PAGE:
For many “going paperless” sounds only like a clean desk policy: a means to reduce consumption of paper and present a tidy and well organised workplace. However, this is far from the core productivity revolution that going paperless can imply.
Paperless can mean accelerating the flow of activity through an organisation, reducing errors, reducing waste and dramatically enhancing customer service. In working with many of the region’s largest enterprises, Bevington Group has found that addressing these opportunities can reduce processing costs by up to 50%, while lifting customer performance metrics by hundreds of percentage points. But how is this so?
In this article I will describe the common techniques for lifting productivity by swapping paper for electronic flows. What you will see is that the actual removal of paper is not the core source of the productivity benefit, but rather a symptom of a deeper transformation. I will also describe some common pitfalls and, briefly, provide some advice for addressing those challenges. These opportunities will be addressed under two broad headings:
- the capture and processing of information; and
- the coordination of work.
The Capture and Processing of Information
I was talking to a client recently who shared a customer experience with a major, and reputable, bank. A loyal and valuable customer for 20 years, he was applying for refinance. In spite of this he was sent non-tailored forms which asked for information the bank already knew. Two weeks after submission he was told there was information missing from his application. After a further week, he received documents containing errors, forcing him to contact the bank. After another week the documents arrived again, with some of the errors remaining. His faith in the organisation was severely strained. From a customer perspective this process was far too long and frustrating. The story above highlights a number of opportunities for the bank in question, however let’s focus on those improvements that can be made by going paperless.
Applying for a loan (e.g. a mortgage or personal loan) is one of the most common financial service transactions. Often you need to fill in a paper form, which gets sent to a processing centre, where the information is keyed into a system, while the papers with your signature are scanned and stored. The information in the computer system is then used to process the request, which, if approved, results in documents being printed and sent to you for your signature, before you, sign and return them once more.
The problem with this chain of events is that it is prone to errors and delays. Firstly, it is extremely common for forms to be submitted incomplete or with incorrect information. According to Bevington Group statistics this regularly contributes to up to 40% of processing errors or delays. Secondly, data error entries arise where humans key information into systems. Thirdly, forms are poor at prepopulating information that you might already know (e.g. customer account details). Additionally, where undetected, problems can occur later in the process further frustrating the customer and causing delays (e.g. incorrectly keyed information ending up in final approval documents).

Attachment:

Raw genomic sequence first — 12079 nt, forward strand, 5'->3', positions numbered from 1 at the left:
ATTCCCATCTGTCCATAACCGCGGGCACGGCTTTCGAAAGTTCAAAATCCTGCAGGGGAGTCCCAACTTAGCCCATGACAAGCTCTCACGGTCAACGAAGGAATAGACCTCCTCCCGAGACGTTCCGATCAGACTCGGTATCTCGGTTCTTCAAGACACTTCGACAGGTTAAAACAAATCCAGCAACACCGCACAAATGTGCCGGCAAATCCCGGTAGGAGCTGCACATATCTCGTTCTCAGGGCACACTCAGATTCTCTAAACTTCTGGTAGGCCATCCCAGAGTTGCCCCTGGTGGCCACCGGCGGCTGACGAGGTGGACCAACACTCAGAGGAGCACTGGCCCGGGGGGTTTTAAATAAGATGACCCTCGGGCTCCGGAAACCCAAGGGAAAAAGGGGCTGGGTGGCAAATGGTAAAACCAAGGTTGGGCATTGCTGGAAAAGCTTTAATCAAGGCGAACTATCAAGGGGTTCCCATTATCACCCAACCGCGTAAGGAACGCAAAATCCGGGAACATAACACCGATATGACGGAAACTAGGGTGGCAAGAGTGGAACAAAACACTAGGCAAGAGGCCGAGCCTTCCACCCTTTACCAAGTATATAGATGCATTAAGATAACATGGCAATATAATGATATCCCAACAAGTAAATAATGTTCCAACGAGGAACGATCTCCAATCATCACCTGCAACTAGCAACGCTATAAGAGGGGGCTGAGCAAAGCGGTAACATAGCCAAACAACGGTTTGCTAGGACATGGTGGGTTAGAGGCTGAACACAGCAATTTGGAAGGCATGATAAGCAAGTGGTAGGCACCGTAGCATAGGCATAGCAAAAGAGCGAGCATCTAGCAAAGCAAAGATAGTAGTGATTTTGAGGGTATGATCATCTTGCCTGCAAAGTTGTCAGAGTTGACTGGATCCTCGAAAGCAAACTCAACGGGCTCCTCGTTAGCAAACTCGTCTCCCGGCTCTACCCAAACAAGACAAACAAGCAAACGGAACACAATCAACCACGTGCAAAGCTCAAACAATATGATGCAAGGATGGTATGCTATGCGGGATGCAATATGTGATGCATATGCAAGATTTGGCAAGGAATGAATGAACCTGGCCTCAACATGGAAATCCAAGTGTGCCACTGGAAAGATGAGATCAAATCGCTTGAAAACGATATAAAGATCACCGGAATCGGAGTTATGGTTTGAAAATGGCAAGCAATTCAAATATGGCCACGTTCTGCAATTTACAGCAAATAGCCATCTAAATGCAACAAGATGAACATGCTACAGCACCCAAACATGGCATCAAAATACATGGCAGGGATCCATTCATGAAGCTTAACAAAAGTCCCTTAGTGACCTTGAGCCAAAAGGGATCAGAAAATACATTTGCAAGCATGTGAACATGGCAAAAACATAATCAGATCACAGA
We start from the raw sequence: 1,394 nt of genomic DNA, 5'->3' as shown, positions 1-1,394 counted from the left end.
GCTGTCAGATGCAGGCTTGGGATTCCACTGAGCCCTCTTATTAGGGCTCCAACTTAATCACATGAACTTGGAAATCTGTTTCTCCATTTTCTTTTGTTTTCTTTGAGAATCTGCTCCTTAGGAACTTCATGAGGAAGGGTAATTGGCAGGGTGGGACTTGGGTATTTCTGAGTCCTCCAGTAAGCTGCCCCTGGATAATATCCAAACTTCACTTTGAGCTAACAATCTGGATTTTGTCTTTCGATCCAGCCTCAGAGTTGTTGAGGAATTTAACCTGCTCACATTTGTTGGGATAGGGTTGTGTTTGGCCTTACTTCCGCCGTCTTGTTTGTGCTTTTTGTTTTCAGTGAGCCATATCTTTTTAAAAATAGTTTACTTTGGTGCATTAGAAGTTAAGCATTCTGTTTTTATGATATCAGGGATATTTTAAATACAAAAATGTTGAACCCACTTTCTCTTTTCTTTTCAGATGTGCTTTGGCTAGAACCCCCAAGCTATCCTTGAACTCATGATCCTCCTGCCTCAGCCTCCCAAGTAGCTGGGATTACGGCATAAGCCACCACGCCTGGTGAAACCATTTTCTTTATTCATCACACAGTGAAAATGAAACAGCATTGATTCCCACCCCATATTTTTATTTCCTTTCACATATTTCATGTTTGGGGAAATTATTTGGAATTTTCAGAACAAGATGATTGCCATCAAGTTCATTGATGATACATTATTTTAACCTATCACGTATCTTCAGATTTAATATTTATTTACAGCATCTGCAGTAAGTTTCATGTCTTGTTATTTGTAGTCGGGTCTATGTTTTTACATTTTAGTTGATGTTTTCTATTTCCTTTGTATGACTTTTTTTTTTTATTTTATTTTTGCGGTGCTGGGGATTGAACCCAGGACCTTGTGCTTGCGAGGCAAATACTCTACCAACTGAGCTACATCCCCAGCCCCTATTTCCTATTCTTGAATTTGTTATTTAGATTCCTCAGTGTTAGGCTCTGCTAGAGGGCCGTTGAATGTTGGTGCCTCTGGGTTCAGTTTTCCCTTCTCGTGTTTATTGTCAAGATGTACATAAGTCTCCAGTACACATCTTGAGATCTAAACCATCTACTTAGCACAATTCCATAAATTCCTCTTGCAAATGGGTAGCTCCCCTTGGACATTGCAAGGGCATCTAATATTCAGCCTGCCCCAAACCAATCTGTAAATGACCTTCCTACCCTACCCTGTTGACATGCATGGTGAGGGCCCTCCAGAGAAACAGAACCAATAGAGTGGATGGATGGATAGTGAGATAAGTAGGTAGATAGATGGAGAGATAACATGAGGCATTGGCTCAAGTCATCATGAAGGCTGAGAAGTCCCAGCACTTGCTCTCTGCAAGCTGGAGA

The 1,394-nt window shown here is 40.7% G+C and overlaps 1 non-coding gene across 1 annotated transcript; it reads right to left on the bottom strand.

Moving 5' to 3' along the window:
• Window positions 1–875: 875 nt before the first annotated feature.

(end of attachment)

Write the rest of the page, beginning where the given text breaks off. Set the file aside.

There is inherent waste in:
- printing contracts;
- checking their completeness;
- sorting them;
- putting them in envelopes (in the right order);
- sending them to the customer;
- following up with the customer where not returned in a timely manner;
- checking returned forms for correct completion and so on.
All of this is costly and slow, and most importantly, can be exceptionally irritating to the customer. There are three broad ways organisations can change:
- direct electronic capture of information from paper;
- direct entry of information into systems; and
- effective use of existing customer and reference information.
Firstly, organisations have been scanning information from paper for many years. However, the technologies and services are now very advanced, and services exist to scan characters off the page, check them, and index the form to a correct file. All of this means that the data capture part of moving from forms to a system can be faster, cheaper and is now less prone to errors (however, errors are still possible).
Secondly, and potentially more powerful, is direct electronic entry. For example, transport customers are increasingly being asked to sign for receipt on a screen not on a page. Even government services are now going this way, where fines can be paid online, and your Medicare claim lodged electronically from your GP’s office. The customer service and productivity benefits from this trend can be massive. Customers generally do not like forms. Capturing information directly onto a system with a sales person can remove considerable frustration. Then there is the error reduction. Customers do not need to learn how to complete a new form, and the sales person should know how to use the system. Furthermore, systems can check for potential gaps and errors at point of entry, which is far more difficult on a paper form.
Thirdly, the electronic approach can more effectively use existing customer and reference information. Pre-existing information need only be confirmed not rekeyed (e.g. address, earnings, asset and liabilities). Direct entries can also check against existing information to test for potential errors in what is being provided. Even more valuably, electronic entries can be transmitted to a central system and the customer can be given essential feedback right on the spot taking advantage of what the organisation already knows about you, for example whether the loan is instantly approved subject to conditions. Naturally this trend for online entry also extends to self-service. For example, we can now order our own simple insurance online, no forms, no paper and a rapid response.